This quadrant contains historic Old Town Albuquerque, which dates back to the 1700s, as well as the Indian Pueblo Cultural Center. The area has a mixture of commercial, low-income, middle-income, and some of the most expensive homes in the city. Northwest Albuquerque includes the largest section of downtown, the Rio Grande Nature Center State Park and the Bosque ("woodlands" Cottonwood forest), the Petroglyph National Monument, Double Eagle II Airport, the historic Martineztown neighborhood, and Cottonwood Mall. Additionally, the "North Valley" area, which includes some small ranches and expensive residential homes along the Rio Grande, is located in this quadrant. The City of Albuquerque engulfs the village of Los Ranchos de Albuquerque and borders Corrales in the northwest valley. The rapidly-developing area on the west side of the river is known as the "west side" and consists primarily of traditional residential subdivisions. Here the city proper is bordered on the north by the City of Rio Rancho. This is one of the fastest growing areas in America; most of the suburban communities in the extreme northwest are characterized by endless sprawl and terrible traffic. Average one-way commutes for Westsiders are nearly 67 minutes (citation needed). With two brand new high schools under construction (to relieve overcrowding in Cibola and West Mesa Highs, both with over 5,000 students), the area is experiencing massive growth.
Eclipse Aviation, Kirtland Air Force Base, Sandia National Laboratories, the University of New Mexico, the Central New Mexico Community College main campus, the Albuquerque International Sunport, University Stadium, Isotopes Park, and University Arena ("The Pit") are located in the Southeast (SE) quadrant.
The Nob Hill and East Downtown (EDo) neighborhoods lie along Central Avenue, the border between the Southeast and Northeast quadrants. The expensive residential developments of Four Hills, Willow Wood, and Ridgecrest are also located in this quadrant. In sharp contrast to these upscale developments, however, some of the most poverty-stricken neighborhoods in the city are also located in Southeast Albuquerque. During the past twenty years, the SE area, mainly around Gibson Blvd. and Central Ave., has become the highest crime area in the city. However, recent developments in the neighborhood such as the Cesar Chavez Community Center, Veterans Memorial, and the World Market have shown that this area is in the beginning stages of reestablishing itself as one of many cultural centers in the city.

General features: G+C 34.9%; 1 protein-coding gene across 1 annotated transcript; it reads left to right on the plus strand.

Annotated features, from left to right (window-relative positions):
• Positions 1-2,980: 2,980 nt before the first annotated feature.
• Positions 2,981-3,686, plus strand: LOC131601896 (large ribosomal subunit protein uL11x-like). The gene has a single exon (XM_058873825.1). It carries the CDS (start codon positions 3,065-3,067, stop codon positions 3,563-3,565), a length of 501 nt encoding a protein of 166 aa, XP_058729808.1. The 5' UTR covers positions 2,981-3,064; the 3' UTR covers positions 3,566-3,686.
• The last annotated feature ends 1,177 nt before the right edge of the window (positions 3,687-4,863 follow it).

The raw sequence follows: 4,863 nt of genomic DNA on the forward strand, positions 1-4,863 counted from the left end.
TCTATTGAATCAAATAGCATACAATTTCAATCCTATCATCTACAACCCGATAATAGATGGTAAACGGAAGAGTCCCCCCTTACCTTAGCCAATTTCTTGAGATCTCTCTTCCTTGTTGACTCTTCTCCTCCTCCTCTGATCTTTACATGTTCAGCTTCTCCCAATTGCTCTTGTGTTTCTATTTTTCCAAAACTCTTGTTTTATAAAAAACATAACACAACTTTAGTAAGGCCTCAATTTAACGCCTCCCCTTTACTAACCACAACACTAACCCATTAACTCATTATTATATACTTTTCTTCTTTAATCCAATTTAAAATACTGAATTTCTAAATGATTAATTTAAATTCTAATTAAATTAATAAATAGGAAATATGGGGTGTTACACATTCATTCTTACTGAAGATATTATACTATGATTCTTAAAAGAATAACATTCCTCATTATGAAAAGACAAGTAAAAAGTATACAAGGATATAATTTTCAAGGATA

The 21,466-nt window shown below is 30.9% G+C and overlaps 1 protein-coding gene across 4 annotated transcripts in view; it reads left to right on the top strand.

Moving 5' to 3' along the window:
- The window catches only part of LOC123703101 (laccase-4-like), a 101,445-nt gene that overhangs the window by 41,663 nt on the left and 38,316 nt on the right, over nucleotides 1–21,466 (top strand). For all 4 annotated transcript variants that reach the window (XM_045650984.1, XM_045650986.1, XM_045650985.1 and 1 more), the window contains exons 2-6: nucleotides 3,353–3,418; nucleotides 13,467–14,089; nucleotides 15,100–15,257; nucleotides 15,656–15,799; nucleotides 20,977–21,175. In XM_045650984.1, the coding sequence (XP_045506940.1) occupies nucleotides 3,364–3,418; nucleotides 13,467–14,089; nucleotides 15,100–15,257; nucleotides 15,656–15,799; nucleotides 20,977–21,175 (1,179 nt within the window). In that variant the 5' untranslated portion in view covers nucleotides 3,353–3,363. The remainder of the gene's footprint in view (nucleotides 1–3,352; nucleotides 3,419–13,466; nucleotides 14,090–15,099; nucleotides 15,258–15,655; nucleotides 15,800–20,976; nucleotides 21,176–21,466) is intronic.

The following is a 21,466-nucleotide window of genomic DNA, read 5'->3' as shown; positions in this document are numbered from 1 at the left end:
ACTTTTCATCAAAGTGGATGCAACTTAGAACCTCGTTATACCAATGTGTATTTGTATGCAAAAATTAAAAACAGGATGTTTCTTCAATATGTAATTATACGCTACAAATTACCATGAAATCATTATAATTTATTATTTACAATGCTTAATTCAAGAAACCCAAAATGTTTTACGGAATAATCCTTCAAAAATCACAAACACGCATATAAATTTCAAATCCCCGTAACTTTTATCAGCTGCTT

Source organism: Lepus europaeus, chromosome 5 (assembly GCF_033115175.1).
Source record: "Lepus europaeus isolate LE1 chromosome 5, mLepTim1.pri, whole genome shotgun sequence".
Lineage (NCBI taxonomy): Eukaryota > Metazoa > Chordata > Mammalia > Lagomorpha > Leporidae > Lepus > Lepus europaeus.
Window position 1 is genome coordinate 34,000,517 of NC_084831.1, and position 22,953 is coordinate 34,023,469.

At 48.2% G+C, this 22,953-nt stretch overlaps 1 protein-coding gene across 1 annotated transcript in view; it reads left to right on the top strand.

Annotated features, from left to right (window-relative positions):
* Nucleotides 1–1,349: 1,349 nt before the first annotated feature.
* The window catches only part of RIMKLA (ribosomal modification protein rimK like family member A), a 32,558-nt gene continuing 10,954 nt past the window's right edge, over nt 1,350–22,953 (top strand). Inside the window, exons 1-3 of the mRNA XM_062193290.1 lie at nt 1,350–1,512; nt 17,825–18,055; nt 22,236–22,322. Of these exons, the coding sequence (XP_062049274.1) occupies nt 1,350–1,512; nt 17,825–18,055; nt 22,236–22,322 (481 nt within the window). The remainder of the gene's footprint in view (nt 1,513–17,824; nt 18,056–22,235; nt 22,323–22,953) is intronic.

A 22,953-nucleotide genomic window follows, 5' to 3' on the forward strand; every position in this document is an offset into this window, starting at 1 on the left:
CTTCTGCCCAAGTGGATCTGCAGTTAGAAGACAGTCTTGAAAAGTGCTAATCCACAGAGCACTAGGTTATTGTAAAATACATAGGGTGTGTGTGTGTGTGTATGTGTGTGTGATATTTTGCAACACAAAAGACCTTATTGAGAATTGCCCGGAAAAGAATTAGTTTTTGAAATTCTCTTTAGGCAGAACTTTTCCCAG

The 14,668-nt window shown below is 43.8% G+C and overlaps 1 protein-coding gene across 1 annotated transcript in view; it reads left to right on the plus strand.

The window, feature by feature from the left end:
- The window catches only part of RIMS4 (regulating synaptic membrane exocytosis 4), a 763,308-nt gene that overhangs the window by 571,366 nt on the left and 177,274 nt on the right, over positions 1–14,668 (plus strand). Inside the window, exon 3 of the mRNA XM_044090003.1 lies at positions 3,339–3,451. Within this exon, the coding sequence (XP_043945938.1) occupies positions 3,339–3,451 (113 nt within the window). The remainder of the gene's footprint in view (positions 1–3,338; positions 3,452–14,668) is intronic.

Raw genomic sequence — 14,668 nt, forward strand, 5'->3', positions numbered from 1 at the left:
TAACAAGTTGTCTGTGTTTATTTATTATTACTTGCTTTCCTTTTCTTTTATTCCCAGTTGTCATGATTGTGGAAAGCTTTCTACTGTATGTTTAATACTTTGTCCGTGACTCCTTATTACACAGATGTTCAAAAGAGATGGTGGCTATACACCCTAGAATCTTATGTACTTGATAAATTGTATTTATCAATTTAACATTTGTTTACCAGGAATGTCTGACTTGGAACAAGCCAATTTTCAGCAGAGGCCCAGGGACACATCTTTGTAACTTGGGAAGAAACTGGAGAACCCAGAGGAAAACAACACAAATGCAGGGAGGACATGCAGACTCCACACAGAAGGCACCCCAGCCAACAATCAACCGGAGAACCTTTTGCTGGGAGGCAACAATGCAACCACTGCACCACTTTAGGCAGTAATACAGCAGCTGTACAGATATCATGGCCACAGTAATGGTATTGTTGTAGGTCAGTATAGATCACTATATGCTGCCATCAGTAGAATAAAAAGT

Traditionally consisting of agricultural and rural areas, the Southwest quadrant is often referred to as the "South Valley". Although the city limits of Albuquerque do not include all of the area, the South Valley is considered to extend all the way to the Isleta Indian Reservation. This includes the old communities of Kinney, Los Padillas, Mountainview, and Pajarito. The south end of downtown Albuquerque and the Bosque ("woodlands" cottonwood forest), the historic Barelas neighborhood, the National Hispanic Cultural Center, the Rio Grande Zoo, and Tingley Beach are also located here.
The southwest area is currently undergoing rapid and controversial development, including large retail stores and quickly-built subdivisions.
 Points of interest
- Albuquerque Biological Park
- Albuquerque Aquarium
- Albuquerque Museum
- American International Rattlesnake Museum
- Anderson-Abruzzo Albuquerque International Balloon Museum
- Eclipse Aviation
- ¡Explora! Science Center and Children's Museum
- Indian Pueblo Cultural Center
- Kirtland Air Force Base
- Maxwell Museum of Anthropology
- National Atomic Museum
- National Hispanic Cultural Center
- New Mexico Museum of Natural History and Science
- Old Town Albuquerque
- Petroglyph National Monument
- Rio Grande Botanic Garden
- Rio Grande Nature Center State Park
- Rio Grande Valley State Park
- Rio Grande Zoo
- Sandia National Laboratories
- Sandia Peak Aerial Tram
- Tingley Beach
- University of New Mexico
- University of New Mexico Arboretum
- University of New Mexico Art Museum (includes Jonson Gallery)
 Historic landmarks
- Ernie Pyle House/Library
- Federal Building and U.S. Courthouse
- First National Bank Building
- Jones Motor Co.
- KiMo Theater
- Kress Store
- La Posada de Albuquerque
- Santa Fe Railway Shops
- Occidental Life Building
- Old Albuquerque High School
- Old Post Office
- Rosenwald Building
- San Felipe de Neri Church
- Simms Building
- Southwestern Brewing & Ice Co.
- Sunshine Building
10 Tallest Buildings in Albuquerque
|1||Bank of Albuquerque Tower||107 m / 351 ft||22|
|2||Hyatt Regency Albuquerque||78 m / 256 ft||21|
|3||Compass Bank Building||73 m / 238 ft||18|
|4||Albuquerque Petroleum Building||72 m / 235 ft||15|
|5||Bank of the West Tower||65 m / 213 ft||17|
|6||Gold Building||62 m / 203 ft||14|
|7||Dennis Chavez Federal Building||60 m / 197 ft||13|
|8||PNM Building||56 m / 184 ft||12|
|9||Simms Building||55 m / 180 ft||13|
|10||Pete V. Domenici U.S. Courthouse||54 m / 167 ft||7|
 Culture, technology, and popular culture
- A distinctive architecture that celebrates the Pueblo tradition characterizes many buildings in the city as well as the entire campus of the University of New Mexico. However, this style is far more prevalent in Santa Fe than Albuquerque.
- In Looney Tunes cartoons, Bugs Bunny often remarks upon arriving at the wrong place that he must have taken a wrong turn at Albuquerque (sometimes he should have taken a left, others a right). This gag first appeared in Herr Meets Hare (Freleng, 1945), a cartoon which was notable for featuring caricatures of Hermann Göring and Hitler.
- Also on the subject on Looney Tunes, a mysterious shortwave also appears from near this location know as the 'Yosemite Sam Mysterious Station. It is unknown what its purpose is, but it features the voice of Yosemite Sam.
- In an episode of The Simpsons, Homer discovers that the local minor-league baseball team, the Springfield Isotopes, is threatening to relocate to Albuquerque. (Partly due to this episode, and partly due to New Mexico being a major center of nuclear technology research, Albuquerque's minor-league baseball team is named the Albuquerque Isotopes.)